Gratitude Is Broken

I am running around the yard the day after Christmas. I am running around the yard playing Peter Pan with two precious boys that I would die for, if need be. I am running around the yard, and they are wielding toy weapons that a grandparent sent.

This is not my choice. I would rather be inside playing a board game. I would rather they were playing with something besides weapons. I would rather I could breathe easier, instead of gasping after air–the result of my slow recovery from pneumonia a few weeks ago.

I do not think children should have toy guns (to be clear, their weapons are nerf bows and arrows–even so, I am wary of what this is teaching them about how to engage conflict through play). When I was 5, my grandfather and father went in together and bought me a rifle.

I am running around the yard on the day after Christmas and the children that I love are running recklessly, wielding toy weapons. And not for a single moment do I pause in fear that one of them will be gunned down by a grown man with a badge, so socially conditioned to fear and suspect them for the color of their skin that he will shoot them before he has time to say “hello.”

I have the luxury (should I so indulge) of being grateful that these boys will never have to face this kind of danger. Their relative safety comes at the expense of grown men with weapons channeling aggression and prejudice towards their brothers and sisters with darker skin. This is not okay.

It’s not just that this is not okay. This is royally fucked up.

I do not think that children should have toy guns. I do not think that our society should be flooded with guns. I do not think it takes a semi-automatic weapon to hunt a deer or even a bear. I do not think a basement arsenal of heavy weapons could ever protect you from government forces that wield drones and missiles and atomic bombs. That’s a stupid excuse for deep-seated insecurity.

I do not think that grown-ass men with uniforms who are supposed to “protect and serve” should be pulling guns as their first action. I do not think that our nations political system, justice system, law enforcement, economy, or penal system has been designed or implemented to protect or serve anyone outside the white, owning class.

In our country we see white adults walk through stores with fingers on the triggers of actual loaded weapons and law enforcement “protects their rights” to do so. We see hundreds of white teenagers rioting in a shopping mall and dozens of police respond with no arrests and only minor injuries reported. Meanwhile, we see individual black men, women, and children gunned down for standing still or walking away from police officers, for holding toy weapons (sometimes in toy aisles filled with toy weapons), and being brutally beaten to death or dying while in police custody. We see justice systems charged with investigating these deaths and public servants blatantly saying that they will not question the actions of the police.

Our system is (we are) fucked up. There is no pretty way to say it.

It is the day after Christmas and I am running around the yard, playing with two beautiful little boys, wielding toy weapons, and I will never have to think twice about their safety, because the color of their skin is white and the police were made for protecting and serving them.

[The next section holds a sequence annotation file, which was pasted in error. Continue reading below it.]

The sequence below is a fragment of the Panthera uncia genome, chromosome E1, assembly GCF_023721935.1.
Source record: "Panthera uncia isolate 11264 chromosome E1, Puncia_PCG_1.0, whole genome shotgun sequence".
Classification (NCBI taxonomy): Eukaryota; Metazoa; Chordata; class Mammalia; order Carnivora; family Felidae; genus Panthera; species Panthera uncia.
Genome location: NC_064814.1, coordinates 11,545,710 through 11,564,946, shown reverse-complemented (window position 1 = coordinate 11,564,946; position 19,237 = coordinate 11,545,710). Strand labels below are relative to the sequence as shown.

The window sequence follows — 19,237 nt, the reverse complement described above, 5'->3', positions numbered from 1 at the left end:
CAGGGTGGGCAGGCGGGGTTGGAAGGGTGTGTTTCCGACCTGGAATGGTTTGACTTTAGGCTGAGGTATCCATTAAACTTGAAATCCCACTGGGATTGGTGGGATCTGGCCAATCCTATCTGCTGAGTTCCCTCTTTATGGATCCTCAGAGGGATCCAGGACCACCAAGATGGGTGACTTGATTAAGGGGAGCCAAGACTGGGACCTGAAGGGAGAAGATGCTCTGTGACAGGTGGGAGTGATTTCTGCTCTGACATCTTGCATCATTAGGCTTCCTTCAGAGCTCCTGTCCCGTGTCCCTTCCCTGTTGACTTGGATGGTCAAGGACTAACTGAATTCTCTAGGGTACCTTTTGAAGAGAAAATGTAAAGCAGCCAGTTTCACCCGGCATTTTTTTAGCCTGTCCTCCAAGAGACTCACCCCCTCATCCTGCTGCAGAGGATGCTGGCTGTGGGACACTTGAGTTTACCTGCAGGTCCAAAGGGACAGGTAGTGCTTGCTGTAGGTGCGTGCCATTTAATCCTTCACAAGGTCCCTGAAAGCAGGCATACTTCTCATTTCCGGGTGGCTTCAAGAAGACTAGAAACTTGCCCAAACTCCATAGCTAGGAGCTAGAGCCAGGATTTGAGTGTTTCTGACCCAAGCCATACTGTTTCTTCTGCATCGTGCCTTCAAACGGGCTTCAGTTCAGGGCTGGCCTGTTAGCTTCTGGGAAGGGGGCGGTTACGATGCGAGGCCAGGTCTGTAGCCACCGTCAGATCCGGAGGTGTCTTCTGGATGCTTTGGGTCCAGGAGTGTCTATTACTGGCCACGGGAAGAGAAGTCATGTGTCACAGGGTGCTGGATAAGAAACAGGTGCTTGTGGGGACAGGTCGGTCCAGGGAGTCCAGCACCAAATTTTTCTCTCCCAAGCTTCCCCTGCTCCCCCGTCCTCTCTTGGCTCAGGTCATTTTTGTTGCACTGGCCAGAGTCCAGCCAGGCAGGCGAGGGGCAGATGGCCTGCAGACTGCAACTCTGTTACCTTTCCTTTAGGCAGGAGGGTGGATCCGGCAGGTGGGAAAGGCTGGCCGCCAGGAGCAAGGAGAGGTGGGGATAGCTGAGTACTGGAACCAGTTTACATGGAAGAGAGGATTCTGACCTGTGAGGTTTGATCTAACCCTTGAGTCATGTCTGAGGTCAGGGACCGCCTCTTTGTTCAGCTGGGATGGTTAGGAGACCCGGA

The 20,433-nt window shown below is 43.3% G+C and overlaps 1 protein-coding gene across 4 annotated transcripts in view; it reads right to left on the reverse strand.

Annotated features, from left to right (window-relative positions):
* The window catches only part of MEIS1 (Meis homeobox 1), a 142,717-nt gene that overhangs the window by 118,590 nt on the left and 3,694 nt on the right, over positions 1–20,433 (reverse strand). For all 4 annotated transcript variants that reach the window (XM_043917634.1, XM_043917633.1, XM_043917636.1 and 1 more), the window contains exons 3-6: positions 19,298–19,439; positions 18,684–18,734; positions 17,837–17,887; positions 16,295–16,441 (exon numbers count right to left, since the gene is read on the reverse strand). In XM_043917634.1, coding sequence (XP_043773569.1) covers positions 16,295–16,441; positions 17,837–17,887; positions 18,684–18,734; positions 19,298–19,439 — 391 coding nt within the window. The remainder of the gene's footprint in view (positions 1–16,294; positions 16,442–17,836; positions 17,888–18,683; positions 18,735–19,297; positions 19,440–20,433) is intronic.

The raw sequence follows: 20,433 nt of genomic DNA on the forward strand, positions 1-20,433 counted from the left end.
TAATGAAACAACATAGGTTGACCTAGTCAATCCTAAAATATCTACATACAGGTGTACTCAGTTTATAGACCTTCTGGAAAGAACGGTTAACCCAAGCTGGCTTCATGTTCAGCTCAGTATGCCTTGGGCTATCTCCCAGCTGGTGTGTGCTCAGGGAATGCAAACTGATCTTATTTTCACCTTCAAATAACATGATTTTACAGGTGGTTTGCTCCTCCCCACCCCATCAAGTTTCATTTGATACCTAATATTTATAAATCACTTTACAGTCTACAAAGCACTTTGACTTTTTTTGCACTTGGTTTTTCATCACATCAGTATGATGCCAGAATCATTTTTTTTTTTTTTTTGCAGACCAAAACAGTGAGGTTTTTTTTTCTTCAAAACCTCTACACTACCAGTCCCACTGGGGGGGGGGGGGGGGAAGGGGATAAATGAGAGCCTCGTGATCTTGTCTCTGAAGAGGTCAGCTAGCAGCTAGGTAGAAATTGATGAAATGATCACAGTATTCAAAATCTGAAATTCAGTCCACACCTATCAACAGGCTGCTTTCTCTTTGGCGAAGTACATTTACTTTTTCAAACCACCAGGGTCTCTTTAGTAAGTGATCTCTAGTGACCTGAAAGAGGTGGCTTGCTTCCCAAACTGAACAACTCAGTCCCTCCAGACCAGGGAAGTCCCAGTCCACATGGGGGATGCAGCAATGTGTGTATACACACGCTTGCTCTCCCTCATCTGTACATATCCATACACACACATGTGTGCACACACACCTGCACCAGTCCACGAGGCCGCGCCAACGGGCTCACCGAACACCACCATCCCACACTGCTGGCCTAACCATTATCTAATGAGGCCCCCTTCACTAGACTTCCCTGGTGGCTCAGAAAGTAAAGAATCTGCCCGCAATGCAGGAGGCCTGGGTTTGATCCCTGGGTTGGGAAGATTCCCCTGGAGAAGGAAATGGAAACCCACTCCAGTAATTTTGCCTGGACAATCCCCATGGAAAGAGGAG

And two days later, Tamir Rice’s murderers are left to walk free, not because we don’t know exactly what happened. But because he is black, and they are wearing police badges, and he is not who they believe they are supposed to be serving and protecting, and the prosecutors and grand jury cannot bear to look at how fucking broken and racist we are.

Word of this vile decision comes on the day that the church marks the feast of the Holy Innocents. This is the day we remember the children killed because those in political power were afraid that just one of those children might one day try to reach out and take part in some of that political power. The parallels would be striking if they weren’t so nauseating.

I cannot be grateful for something that I have that is of value only because its worth has been paid for in the blood of innocents.

It is Christmas, and I am tired of toy guns, and real guns,and light sabers, and drones, and suicide bombs, and politicians scaremongering for votes, and people clinging to weapons that kill tens of thousands each year for the sake of protecting against overblown threats that kill less than a hundred annually.

It is the day after Christmas, and the children I love are running around in the yard without fearing for their lives. And this is not something anyone should ever have to be grateful for. And tens of millions of children in our country do not have this basic freedom.


Photo taken at The King Center, Atlanta, GA.

There is no more innocence. I do not know how to be grateful if we don’t have the humanity to do the basic repair needed to lay down our weapons and our fear, and fix our individual and collective self-identity that has been centered around self-protection through annihilation of others.

And I get the feelings of rage. I want to blow up the system. I want to rip the guns out of ignorant racists’ hands. I want to seize the wealth of every last corporate fleabag who fancies himself a philanthropist for tax-sheltering his fortunes in a charitable foundation when every dime he made was through exploitation, slavery, pollution, extortion, and purchasing our legislatures.

I want to play my own grown up fantasy game, wielding a toy sword, and running around the internet liking protest videos, and signing petitions. I want to fight an epic battle and win, defeating evil and setting the world to rights.

And whoever lives by the sword must, in the end, die by the sword.

I do not think that I should have toy guns. Or real guns. Or missiles. Or drones. Or nuclear bombs. Or police who serve and protect me from my darker skinned neighbors who might want economic, political, and social justice, or simply to exist in their own yard, or in a store, or in a park (maybe even playing and holding a toy gun).

I am not grateful for these instruments of violence–these tools meant to protect me from the difficult work of figuring out how to resolve my own conflicts, share resources, and get along with others.

It is the day after Christmas and I am running around the yard, searching for enough imagination to find a different way to play together, that doesn’t involve harming one another. And instead of gratitude for this skill, I am heartbroken, because we have grown so practiced in making war that we have slaughtered imagination and love, and forgotten how to make justice and peace.


In Stillness and Song

In the past months, I’ve been sailing on Puget Sound, changed jobs, continued work in my doctoral classes, travelled to a conference and presented a paper, celebrated holidays and a birthday, worked on a long-term writing project, spent a few weeks sick, and now—suddenly—we’re at the end of the year.